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Could the GDPR become the next PPI platform for a generation of lawyers?

on Thursday, 15 February 2018.

Could the GDPR become the next PPI platform for a generation of lawyers?

The onerous penalties for non-compliance with the new General Data Protection Regulations – €20m or four per cent of annual turnover, whichever is the larger – have no doubt helped to focus the minds of senior management and to galvanise action around businesses in the UK.

However, we predict that they will not be the only potential legal cost of non-compliance with the GDPR requirements.

In fact, at the Learn Centre, we are concerned that businesses are not doing enough to protect themselves when it comes to their HR and payroll data, quite literally, because they do not have enough understanding of the implications of non-compliance in this area.

Too few organisations are providing GDPR training and support to HR and payroll teams so that they can deal with data protection in these areas, and as a result, they may be open to action from present and former employees.

We have run literally dozens of courses over the past year on the impact of the GDPR on payroll and HR data, and this has revealed a shocking lack of awareness of the need to plan for payroll and HR data as much (and possibly more than) for customer data.

Understanding how HR and payroll data could become an enormous data protection headache once the GDPR is introduced is essential – and we strongly recommend all companies should send HR and payroll employees on a specially designed GDPR training course so they can be ready for May 2018.

A key issue is that payroll and HR data is an iceberg – only a small amount is visible above the surface.

Every employee process – recruitment, assessment, development, training, remuneration, benefits, insurance and eventually, termination – incurs data. Much of that data will be shared with third parties, from recruitment companies to travel operators to benefits and payroll suppliers. Some of the data will be captured invisibly by features such as location services on mobile devices that companies provide to their employees.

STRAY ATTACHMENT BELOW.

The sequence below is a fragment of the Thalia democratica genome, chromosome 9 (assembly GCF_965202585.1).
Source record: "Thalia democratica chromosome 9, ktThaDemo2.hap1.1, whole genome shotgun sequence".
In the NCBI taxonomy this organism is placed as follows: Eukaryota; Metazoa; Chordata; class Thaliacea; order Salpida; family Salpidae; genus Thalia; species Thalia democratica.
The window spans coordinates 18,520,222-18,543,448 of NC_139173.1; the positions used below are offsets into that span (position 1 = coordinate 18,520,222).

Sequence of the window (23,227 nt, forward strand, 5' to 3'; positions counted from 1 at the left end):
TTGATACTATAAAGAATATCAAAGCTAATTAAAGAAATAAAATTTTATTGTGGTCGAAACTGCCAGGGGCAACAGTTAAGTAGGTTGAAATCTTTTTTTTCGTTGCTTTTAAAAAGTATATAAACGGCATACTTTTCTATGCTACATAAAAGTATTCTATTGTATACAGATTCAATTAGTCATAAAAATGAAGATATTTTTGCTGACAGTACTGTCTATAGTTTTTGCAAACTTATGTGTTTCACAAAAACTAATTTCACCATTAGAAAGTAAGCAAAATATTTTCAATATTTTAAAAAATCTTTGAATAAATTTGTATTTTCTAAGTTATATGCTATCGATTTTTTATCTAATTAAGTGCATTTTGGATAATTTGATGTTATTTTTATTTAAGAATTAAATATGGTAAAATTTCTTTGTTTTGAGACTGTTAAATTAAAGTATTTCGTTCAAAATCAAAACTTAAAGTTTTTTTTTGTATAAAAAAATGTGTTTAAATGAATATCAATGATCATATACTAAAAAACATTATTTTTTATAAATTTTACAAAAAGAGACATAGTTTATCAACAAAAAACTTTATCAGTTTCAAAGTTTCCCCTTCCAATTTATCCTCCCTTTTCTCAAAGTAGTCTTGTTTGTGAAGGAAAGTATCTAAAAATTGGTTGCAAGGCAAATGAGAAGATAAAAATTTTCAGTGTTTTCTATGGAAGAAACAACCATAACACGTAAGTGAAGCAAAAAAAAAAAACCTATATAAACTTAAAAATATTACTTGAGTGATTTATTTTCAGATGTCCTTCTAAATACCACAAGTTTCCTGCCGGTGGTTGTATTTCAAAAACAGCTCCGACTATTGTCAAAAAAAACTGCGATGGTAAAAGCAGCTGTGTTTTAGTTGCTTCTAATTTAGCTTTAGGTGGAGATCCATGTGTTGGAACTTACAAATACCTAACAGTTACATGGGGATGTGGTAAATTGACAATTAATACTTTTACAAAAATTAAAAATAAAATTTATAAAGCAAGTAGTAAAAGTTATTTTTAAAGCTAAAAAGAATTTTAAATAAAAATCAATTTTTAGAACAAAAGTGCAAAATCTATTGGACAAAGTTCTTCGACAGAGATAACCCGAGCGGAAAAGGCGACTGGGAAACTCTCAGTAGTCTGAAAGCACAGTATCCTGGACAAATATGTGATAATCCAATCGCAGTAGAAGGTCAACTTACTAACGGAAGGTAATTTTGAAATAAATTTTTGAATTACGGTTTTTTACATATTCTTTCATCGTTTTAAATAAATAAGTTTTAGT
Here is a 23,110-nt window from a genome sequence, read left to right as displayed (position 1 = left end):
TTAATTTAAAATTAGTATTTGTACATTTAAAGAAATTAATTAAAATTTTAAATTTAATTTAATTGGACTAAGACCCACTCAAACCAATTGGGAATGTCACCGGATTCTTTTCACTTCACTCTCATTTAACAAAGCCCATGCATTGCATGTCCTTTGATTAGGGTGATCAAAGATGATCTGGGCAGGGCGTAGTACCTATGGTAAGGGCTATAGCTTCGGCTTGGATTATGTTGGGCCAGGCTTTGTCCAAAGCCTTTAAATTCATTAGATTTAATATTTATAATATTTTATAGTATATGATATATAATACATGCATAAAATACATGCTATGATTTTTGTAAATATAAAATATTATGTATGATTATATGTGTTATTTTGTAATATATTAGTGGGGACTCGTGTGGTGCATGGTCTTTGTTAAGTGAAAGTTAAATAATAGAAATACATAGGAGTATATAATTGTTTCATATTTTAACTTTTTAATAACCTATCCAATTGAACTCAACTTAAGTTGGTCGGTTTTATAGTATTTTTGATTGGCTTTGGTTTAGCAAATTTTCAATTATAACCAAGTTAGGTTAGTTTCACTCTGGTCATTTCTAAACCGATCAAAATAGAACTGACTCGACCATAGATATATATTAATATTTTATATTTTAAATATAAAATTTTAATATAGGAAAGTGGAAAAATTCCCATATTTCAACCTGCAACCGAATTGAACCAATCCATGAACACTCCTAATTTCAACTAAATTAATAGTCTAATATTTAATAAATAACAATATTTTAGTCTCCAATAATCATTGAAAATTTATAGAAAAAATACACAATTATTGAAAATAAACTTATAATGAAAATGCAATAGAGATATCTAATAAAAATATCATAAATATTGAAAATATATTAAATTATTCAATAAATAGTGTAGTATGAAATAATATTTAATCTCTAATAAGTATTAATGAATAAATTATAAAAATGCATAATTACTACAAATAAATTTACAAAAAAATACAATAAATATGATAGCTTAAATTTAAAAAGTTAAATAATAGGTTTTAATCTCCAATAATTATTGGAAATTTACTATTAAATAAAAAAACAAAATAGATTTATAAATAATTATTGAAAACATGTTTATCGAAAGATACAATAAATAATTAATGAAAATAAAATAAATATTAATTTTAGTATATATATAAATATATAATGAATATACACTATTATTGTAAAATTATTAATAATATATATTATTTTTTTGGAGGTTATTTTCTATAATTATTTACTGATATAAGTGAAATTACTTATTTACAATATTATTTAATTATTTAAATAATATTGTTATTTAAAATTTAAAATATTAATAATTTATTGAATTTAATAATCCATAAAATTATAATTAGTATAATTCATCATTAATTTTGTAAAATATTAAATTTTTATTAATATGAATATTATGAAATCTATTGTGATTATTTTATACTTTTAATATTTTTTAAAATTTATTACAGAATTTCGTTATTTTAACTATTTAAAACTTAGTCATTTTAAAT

All of this information needs to be carefully considered to ensure that the data is obtained, retained, shared and updated responsibly.

We find most people who attend our training courses leave feeling astonished at the extend of HR and payroll data that the GDPR embraces – as well as feeling empowered to take the correct next steps to protect it.

Companies that do not protect employee data carefully in line with the GDPR not only face a serious threat of fines from the ICO if they do not comply.

At the Learn Centre, we predict that there is a real risk that the GDPR will be used as a platform for compensation by lawyers on behalf of disgruntled terminated employees who do not have other avenues of compensation to explore.

All the employee needs is to find one element that has not been considered. This could be a benefits supplier that offshores processing – or its member call centre – outside of Europe in order to reduce cost.

Once it becomes apparent how the GDPR could become a platform for private compensation claims from former employees then the scope for lawyers to market services to exploit this could multiply, as it has with PPI as well as personal injury claims.

Companies cannot be too prepared for the GDPR. Unfortunately, we are hearing that too many companies are prioritising the protection of customer data at the expense of the needs of HR and payroll teams.

Get the right training and information to address this issue in your organisation today. It’s not too late to start preparing for the GDPR. The cost to your business of not doing so could be much greater than the much-discussed fines if your company leaves itself open and does not adequately and demonstrably safeguard HR and payroll information.